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Black and green tea processing

There is a misconception that the different types of tea come from different tea plant. Black, Green and Oolong teas are all derived from the camellia sinensis evergreen plant. 

The difference comes from how the plant is processed. The common processing unit operations are:


a) Withering 

Newly picked leaves are thinly spread to dry during this process. Heated air is forced over the leaves if the climate is not suitable. The main goal of this process is to reduce the water content. By the end of this process, the leaves should be pliable enough to be rolled. 

b) Rolling 

From the withering racks, the leaves are now twisted and rolled so that the leaf cells are
broken up. Sometimes shaking is done as well. Oils are released with this rolling process that give the tea its distinctive aroma. The leaves can be rolled with machinery or by hand. The juices that are released remain on the leaf; a chemical change will occur shortly. 

c) Oxidation 

This is the chemical process where oxygen is absorbed. This process began once the leaf membranes were broken during the rolling process. Oxidation causes the leaves to turn bright copper in color. This process is the main deciding factor whether we have green, Oolong or Black tea.  

d) Drying Or Firing 

In this stage the leaves are dried evenly and thoroughly without burning the leaves. Firing the leaves stops the oxidation process. 

For the purpose of this study Oolong tea is not considered. However, the processes of producing Black and Green tea are considered separately. 

Black Tea Processing 

The Black tea process goes through the most stages described above. Once the leaves are picked, they are left to wither for about a day. After this the leaves are soft enough to be rolled into balls; oils from the leaves are brought to the surface. These aromatic oils aid in the oxidation process, which last for a number of hours until proper smell and color are achieved.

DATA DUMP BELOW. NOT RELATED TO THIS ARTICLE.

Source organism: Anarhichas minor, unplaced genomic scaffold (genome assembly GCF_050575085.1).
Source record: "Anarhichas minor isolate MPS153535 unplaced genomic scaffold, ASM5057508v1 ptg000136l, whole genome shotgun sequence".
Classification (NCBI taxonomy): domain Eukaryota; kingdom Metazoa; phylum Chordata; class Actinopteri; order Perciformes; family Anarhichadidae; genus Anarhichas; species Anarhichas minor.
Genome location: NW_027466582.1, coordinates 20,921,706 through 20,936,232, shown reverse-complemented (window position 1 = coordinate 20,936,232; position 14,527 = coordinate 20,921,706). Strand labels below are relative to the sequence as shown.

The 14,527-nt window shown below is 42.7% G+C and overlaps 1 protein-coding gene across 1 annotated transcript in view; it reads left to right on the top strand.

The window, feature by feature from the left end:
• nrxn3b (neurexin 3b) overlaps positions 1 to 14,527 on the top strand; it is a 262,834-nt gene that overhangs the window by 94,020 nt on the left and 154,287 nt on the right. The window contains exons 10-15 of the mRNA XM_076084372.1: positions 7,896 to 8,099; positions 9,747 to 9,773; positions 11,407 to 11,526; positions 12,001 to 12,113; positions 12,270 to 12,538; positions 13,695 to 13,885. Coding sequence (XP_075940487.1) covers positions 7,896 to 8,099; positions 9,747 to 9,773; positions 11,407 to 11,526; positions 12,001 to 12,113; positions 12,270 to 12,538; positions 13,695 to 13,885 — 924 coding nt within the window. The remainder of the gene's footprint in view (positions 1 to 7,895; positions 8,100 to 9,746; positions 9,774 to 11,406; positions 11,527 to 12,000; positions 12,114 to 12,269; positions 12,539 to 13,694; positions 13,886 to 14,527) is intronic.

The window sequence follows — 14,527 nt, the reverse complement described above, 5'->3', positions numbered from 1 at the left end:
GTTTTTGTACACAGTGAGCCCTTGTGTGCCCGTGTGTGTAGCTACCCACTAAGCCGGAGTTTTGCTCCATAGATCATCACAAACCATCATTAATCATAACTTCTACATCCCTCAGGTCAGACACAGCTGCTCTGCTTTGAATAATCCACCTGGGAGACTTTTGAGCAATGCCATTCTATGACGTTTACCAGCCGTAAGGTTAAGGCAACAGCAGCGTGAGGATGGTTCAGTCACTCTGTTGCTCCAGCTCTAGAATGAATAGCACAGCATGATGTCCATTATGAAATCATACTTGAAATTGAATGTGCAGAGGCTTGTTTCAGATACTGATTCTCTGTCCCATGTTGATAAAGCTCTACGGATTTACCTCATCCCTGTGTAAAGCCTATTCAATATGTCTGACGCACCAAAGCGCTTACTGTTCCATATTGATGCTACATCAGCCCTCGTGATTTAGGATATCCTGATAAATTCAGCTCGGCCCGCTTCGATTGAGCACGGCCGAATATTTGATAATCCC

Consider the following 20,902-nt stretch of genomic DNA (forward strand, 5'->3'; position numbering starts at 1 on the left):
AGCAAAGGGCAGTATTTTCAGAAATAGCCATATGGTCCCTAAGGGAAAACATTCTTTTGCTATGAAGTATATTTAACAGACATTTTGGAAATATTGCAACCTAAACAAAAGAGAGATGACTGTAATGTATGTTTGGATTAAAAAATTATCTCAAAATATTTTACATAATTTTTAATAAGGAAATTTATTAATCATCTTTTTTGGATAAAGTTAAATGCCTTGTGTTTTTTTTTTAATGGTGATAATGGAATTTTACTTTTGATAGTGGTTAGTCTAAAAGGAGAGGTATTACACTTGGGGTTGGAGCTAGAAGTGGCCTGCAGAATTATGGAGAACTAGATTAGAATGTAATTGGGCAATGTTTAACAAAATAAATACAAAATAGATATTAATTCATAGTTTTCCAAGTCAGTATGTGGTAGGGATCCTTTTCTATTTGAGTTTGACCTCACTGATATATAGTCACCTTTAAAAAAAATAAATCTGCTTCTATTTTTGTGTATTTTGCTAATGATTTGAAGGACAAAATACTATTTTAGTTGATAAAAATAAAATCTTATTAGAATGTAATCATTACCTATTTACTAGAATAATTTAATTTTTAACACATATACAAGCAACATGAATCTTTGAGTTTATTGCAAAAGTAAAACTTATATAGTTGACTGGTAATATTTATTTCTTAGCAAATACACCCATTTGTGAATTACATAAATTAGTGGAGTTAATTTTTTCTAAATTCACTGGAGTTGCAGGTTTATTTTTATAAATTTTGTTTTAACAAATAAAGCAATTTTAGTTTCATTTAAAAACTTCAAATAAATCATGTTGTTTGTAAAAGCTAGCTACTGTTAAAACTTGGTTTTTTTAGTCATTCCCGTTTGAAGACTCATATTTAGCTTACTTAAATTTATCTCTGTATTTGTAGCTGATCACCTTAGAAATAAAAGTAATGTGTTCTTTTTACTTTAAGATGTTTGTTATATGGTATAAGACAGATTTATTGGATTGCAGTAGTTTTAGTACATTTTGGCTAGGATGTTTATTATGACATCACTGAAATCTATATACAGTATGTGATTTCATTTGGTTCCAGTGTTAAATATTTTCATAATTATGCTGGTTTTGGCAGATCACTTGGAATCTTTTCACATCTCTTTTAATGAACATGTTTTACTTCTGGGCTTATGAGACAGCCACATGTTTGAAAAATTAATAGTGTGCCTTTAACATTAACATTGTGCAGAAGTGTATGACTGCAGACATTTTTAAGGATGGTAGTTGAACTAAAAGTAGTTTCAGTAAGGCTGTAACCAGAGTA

Next is firing. This is the process of moving the leaves through hot air chambers to stabilize the leaves and lock in the flavour. The dry heat stops the fermentation process by killing the active enzymes. During this firing, the leaves turn dark and loose all but about 2% of their moisture. If the firing is not done correctly, and the leaves are too dark, the result cup of tea will taste weak. The tea is now ready for packing. It is then dispatched into local and export market. 

Green Tea Processing 

The process for making green tea is the shortest. Withering is done first, but this step might be omitted. Rolling the leaves to break the membranes for oxidation is skipped, hence the oxidation process is also skipped. After withering the leaves are pan fired or fired to prevent oxidation from occurring. The last step is to roll the leaves and dry them one last time for its final shape. The green tea leaves usually remain green. The tea is now ready for packing and market

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